to ancient customs to keep up this usage. And a still more operative reason was found in the interest of the priests, who derived no small profits from the robes and ornaments which were lavishly offered by the devotees, and which, when they had been a little worn by the idols, became their due. It seems that, at least in some instances, the illusion was carried on so far, that the dresses of the idols were changed according to the season. Thus Pausanias mentions a brazen statue of Neptune at Elis, which was about the size of a large man, and was clad sometimes in woollen raiment, and at others in linen and byssus. There is much information in this and other matters concerning the ancient idols in the sixth chapter of the Apocryphal book of Baruch. Of the Babylonian idols it is said, "Whose gold, and silver, and garments wherewith they are clothed, they that are strong do take, neither are they able to help themselves."..."The priests also take off their garments to clothe their wives and children."..." And ye shall know them to be no gods by the bright purple that rotteth upon them” (verses 32, 58, 72). See · Le Jupiter Olympien,' par M. Quatrèmere de Quincy, par. 2 ; where this subject is fully and very ably investigated.

CHAPTER XI.

of their forefathers, which refused to hear 1 Jeremiah proclaimeth God's covenant, 8 rebuketh my words; and they went after other gods

the Jews' disobeying therenf, 11 prophesieth evils to serve them: the house of Israel and the to come upon them, 18 and upon the men of Ana- house of Judah have broken my covenant thoth, for conspiring to kill Jeremiah.

which I made with their fathers. The word that came to Jeremiah from the 11 | Therefore thus saith the LORD, BeLORD, saying,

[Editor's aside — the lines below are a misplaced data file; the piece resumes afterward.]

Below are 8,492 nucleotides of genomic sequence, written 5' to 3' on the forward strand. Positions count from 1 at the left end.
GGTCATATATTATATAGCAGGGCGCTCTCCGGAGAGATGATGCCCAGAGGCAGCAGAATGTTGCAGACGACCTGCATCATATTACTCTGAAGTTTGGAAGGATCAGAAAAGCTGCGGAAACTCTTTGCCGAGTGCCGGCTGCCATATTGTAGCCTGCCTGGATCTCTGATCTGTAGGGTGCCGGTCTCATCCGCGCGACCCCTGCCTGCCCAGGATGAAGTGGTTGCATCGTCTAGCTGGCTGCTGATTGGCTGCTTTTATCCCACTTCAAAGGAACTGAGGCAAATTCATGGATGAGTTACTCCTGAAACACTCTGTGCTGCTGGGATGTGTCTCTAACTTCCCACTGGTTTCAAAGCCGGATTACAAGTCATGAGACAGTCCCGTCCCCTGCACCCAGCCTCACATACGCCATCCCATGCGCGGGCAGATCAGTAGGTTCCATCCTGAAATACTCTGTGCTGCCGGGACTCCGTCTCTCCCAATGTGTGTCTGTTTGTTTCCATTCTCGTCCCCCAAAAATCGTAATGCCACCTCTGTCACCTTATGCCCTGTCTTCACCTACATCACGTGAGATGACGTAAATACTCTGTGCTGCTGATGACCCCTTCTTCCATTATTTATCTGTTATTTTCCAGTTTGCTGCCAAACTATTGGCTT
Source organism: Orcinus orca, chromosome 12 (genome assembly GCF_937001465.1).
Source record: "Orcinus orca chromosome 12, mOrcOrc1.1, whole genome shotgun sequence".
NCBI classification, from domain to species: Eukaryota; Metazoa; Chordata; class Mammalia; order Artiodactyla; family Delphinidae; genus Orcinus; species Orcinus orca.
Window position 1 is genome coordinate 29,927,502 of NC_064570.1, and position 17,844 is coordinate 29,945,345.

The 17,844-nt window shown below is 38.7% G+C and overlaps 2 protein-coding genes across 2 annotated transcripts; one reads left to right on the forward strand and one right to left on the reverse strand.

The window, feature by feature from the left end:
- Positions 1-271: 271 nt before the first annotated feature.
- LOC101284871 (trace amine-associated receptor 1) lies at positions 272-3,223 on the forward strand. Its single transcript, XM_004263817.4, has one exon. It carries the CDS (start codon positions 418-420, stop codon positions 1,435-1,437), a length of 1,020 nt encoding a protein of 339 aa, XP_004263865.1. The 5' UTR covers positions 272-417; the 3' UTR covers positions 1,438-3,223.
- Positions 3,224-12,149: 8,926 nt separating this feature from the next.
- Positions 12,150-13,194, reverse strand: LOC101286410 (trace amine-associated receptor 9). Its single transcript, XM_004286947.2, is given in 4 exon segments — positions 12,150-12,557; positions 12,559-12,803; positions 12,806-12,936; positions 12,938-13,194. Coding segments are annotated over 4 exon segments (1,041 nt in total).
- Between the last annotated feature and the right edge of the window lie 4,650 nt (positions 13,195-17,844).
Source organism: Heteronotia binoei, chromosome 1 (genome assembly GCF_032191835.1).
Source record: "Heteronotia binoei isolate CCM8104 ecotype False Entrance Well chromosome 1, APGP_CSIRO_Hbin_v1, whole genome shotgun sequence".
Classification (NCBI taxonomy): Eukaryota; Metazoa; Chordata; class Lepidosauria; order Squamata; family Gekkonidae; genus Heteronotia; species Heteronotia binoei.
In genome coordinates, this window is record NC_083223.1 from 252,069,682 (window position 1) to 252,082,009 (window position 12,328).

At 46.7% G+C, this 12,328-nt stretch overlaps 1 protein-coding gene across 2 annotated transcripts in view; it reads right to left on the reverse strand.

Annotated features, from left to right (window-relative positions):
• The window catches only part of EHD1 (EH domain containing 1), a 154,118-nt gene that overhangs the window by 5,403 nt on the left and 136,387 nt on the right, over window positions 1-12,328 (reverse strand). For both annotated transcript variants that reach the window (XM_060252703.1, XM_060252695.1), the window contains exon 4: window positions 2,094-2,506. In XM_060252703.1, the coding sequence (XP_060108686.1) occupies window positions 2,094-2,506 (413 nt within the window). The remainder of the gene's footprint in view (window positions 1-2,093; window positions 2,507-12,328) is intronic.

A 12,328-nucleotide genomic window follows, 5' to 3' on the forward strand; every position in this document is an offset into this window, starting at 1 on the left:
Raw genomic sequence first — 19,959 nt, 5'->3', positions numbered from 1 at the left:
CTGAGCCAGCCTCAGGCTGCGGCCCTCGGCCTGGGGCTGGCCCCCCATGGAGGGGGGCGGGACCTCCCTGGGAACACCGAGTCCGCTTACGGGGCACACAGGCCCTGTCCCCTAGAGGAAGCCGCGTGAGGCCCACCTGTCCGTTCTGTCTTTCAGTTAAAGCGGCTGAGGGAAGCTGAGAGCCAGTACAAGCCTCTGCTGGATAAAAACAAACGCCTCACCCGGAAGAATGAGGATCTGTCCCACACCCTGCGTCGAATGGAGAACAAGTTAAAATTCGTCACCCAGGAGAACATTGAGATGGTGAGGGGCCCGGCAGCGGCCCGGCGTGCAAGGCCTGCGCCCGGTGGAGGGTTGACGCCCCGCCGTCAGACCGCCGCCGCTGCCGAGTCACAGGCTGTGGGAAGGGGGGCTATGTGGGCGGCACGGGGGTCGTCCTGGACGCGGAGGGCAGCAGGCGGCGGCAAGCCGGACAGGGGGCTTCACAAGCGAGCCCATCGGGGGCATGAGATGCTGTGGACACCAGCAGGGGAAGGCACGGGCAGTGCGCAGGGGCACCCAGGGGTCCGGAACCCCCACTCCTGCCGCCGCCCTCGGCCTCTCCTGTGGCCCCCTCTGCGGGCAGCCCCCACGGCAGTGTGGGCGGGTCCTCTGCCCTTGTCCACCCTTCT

hold, I will bring evil upon them, which they 2 Hear ye the words of this covenant, and shall not be able to escape; and though speak unto the men of Judah, and to the they shall cry unto me, I will not hearken inhabitants of Jerusalem ;

unto them. 3 And say thou unto them, Thus saith the 12 Then shall the cities of Judah and inLORD God of Israel; 'Cursed be the man habitants of Jerusalem go, and cry unto the that obeyeth not the words of this covenant, gods unto whom they offer incense : but they

4 Which I commanded your fathers in shall not save them at all in the time of the day that I brought them forth out of their trouble. the land of Egypt, from the iron furnace, 13 For according to the number of thy saying, 'Obey my voice, and do them, ac- 'cities were thy gods, O Judah ; and accordcording to all which I command you: so ing to the number of the streets of Jerusashall ye be my people, and I will be your lem have ye set up altars to that 'shameful God:

thing, even altars to burn incense unto Baal. 5 That I may perform the 'oath which I 14 Therefore "

pray not thou for this have sworn unto your fathers, to give them people, neither lift up a cry or prayer for a land flowing with milk and honey, as it is them: for I will not hear them in the time this day. Then answered I, and said, So be that they cry unto me for their "trouble. it, O LORD.

15 13 *What hath my beloved to do in 6 Then the Lord said unto me, Proclaim mine house, seeing she hath wrought lewdall these words in the cities of Judah, and in ness with many, and the holy flesh is passed the streets of Jerusalem, saying, Hear ye from thee ? 'when thou doest evil, then thou the words of this covenant, and do them. rejoicest. 7 For I earnestly protested unto your

'16 The LORD called thy name, A green fathers in the day that I brought them up olive tree, fair, and of goodly fruit: with the out of the land of Egypt, even unto this day, noise of a great tumult he hath kindled fire rising early and protesting, saying, Obey my upon it, and the branches of it are broken. voice.

17 For the Lord of hosts, that planted 8 Yet they obeyed not, nor inclined their thee, hath pronounced evil against thee, for ear, but walked every one in the 'imagina- the evil of the house of Israel and of the tion of their evil heart: therefore I will house of Judah, which they have done bring upon them all the words of this cove against themselves to provoke me to anger nant, which I commanded them to do; but in offering incense unto Baal. they did them not.